Bianca Saunders Q&A Your clothes are twists on classic masculinity, bringing in feminine influences. Why is that the approach you went for? Just as myself, I would like to be able to wear the clothes, but I don’t want it to look like womenswear on men. I want it to look completely different on a man than a woman. I want it to surprise people in terms of what way it can go. I think a lot more now, men are looking for something different.

INTERVIEW JACK STANLEY PHOTOGRAPHY AMBER DIXON

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How does your work try to challenge masculinity? I think when I try to challenge it, it’s with guys who are slightly feminine who are almost missed out in the conversation around gender. I think it’s through trying to be more subtle, giving it subtle twists and changes.

You mentioned your friends, but where else do you look for inspiration? Conversations or memories. My recent collection is based around dancehall culture and looking at VHS videos— just remembering my dad buying those videos and watching them; also, my friends going to those parties— and watching the videos to see if they’re in them. It’s quite an interesting culture. Just trying to use things that are close to me, so I can pick up on them and understand what they’re about, rather than trying to figure out something that’s so distant from myself.

Why did you want to work in menswear? What interests me is that menswear has a lot more rules. There’s a certain way that you do tailoring, a certain way that a trouser has to fold, so that it’s a man’s trouser, or a certain way that a jacket has to fold over. I thought those things were really fascinating. They gave me boundaries in terms of how I can push it in a way that’s different to what is expected of it.

Your show for that collection also mixed movement and performance. How does that relate to what you’re doing around masculinity?

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With dancehall culture, it’s usually a woman in front of the camera with the guys standing farther back. I thought it would be quite interesting to switch that around, with the guys dancing in front. They’re just dancing; they’re having fun. The idea of the booths came from a peep show I saw years ago, when Soho was still a bit seedy. I wanted to base it on the idea that you’ve seen something almost sexual and you only get a peep of it. They went into the booth, danced for a bit and then went out.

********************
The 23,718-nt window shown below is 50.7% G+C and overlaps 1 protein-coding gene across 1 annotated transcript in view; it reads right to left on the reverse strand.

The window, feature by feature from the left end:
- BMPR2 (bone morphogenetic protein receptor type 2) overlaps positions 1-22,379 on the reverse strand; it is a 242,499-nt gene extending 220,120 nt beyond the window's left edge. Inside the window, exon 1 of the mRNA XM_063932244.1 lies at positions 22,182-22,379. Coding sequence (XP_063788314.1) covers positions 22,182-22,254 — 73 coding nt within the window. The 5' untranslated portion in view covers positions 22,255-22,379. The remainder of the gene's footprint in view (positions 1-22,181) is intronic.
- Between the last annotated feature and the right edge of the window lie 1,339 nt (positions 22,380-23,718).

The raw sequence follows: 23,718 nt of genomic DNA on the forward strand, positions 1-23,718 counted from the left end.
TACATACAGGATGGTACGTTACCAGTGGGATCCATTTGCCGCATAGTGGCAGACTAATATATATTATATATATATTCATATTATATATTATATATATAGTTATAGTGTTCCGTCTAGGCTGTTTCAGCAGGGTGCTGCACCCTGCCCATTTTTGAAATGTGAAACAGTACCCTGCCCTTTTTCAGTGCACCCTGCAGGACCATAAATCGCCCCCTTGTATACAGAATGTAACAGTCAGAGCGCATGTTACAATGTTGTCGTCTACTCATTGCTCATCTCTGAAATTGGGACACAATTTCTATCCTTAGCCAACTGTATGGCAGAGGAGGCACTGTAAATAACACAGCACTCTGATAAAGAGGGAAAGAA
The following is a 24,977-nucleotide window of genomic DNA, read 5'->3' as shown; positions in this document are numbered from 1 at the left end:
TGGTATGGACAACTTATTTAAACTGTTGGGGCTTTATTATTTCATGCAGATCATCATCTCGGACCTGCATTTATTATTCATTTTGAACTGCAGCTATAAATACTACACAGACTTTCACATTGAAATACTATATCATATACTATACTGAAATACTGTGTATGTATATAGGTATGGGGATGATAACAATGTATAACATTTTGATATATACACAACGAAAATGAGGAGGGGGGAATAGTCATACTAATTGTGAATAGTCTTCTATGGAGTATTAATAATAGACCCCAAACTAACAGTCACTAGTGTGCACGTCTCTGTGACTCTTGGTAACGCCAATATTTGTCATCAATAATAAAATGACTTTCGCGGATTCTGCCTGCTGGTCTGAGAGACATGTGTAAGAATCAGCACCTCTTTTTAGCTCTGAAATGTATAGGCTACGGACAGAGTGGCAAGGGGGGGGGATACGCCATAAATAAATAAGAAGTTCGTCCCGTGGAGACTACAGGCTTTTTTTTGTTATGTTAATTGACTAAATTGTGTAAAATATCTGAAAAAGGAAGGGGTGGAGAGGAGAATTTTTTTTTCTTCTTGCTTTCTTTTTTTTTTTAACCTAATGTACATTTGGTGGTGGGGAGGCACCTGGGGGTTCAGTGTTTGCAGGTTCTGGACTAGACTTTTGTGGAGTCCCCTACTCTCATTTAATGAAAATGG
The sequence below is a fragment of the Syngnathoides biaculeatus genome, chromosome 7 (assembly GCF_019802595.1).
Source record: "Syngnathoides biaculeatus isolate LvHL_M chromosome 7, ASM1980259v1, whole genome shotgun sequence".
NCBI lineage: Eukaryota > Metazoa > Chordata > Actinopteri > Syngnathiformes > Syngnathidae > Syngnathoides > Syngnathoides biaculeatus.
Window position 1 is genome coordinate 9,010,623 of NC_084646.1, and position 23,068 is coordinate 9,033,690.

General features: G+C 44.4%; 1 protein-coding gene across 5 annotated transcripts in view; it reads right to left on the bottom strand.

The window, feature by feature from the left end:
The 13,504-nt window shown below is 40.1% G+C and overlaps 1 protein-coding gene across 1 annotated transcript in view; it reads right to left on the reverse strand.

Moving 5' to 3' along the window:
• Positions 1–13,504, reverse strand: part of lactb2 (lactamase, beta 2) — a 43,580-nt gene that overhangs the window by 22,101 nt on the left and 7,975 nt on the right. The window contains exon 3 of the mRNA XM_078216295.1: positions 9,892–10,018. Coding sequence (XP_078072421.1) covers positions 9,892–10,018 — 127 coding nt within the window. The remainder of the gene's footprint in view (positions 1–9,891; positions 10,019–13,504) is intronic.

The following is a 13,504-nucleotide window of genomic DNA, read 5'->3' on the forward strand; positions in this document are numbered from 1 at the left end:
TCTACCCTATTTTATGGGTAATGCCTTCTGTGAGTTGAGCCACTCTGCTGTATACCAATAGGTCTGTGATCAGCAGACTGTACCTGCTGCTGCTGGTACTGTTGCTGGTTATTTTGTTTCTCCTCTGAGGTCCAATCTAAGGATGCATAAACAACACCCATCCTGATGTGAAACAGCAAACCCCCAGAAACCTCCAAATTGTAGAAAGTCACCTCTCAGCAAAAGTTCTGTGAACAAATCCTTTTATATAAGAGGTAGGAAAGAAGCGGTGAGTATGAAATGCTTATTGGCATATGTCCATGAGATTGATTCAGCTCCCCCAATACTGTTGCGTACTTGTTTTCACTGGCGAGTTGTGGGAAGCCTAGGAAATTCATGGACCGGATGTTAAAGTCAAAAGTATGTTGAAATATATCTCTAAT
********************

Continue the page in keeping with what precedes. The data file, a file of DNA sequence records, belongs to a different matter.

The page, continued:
is a way to make it feminine. Having a sophisticated way to bring in feminine elements, playing with ideas around proportion and shape. It has been quite challenging, but I feel like I’ve done exactly what I’ve set out to do. You worked with your family for the Spring/Summer 2020 campaign. Why is that something you wanted to do? At the time, I felt that my work was removed from myself. I wanted to bring myself back to the people I’m actually around all the time. Ronan McKenzie shoots a lot of personal work that includes her mum or includes her cousins, so we spoke about it and it just made sense to shoot my family. Familiarity was a massive theme throughout the collection.

You also showed a collection in a bedroom for Spring/ Summer 2020. The idea of secret intimacy has been a massive thread. How do you expose intimacy publicly? I like reading everyone else’s secrets. I want people to see things they’ve never really picked up on. I don’t want my work to be a reference collection; it should always go beyond that.

What do you mean when you said you felt removed from your work? I think the beginning stage of starting a brand involves questioning yourself a lot. Do I want to be in my own campaigns? Do I want to make my work so personal that it exposes a lot about me? After a while, it started to lack the element of who I actually am and what I’m about. Then, the last collection, where I did put myself more into the brand or show more of who I am, it’s the best work I’ve done. It’s authentic to me.

Why were these different aspects of black masculinity something you wanted to talk about? At the time, there was an exhibition at the Photographers’ Gallery of black masculinity and dandyism, which was curated by Ekow Eshun. Then there was also the conversation on Instagram about “Black Boy Joy.” A lot of people were doing photoshoots around black masculinity, and I felt it became a bit the same. It wasn’t fully representative of people I actually knew. It was guys in pink or guys with flowers or in some field. I thought there were ways to show softness, empathy and vulnerability without pushing it that way. It was just showing how I see the people around me.

What do you want to do next? I think just making the brand survive and see it grow in terms of becoming a household name. That’s my longterm goal. Being able to see people in the street wearing my clothes—I see it on Instagram, but I’ve never passed someone. Those things make me really excited. It’s all the small things.

How do you think you display vulnerability in your work? It’s effeminate, but it doesn’t overtly reveal skin. Usually skin

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YUTO HORIGOME

Yuto Horigome has been skateboarding since he was seven years old. The Tokyo-born skater, currently based in Los Angeles, turned pro last May and is a contender for the 2020 Olympics taking place in his hometown—the first time skateboarding will appear as an Olympic sport. This is a pivotal moment on both macro and micro levels, yet Horigome remains composed—serene, even. “If I qualify for the Olympics,” he says, carefully, “I would be really excited to skate for my country.” His family, too, is ecstatic. But skating is in his blood: the first skateboard he hopped on was his father’s.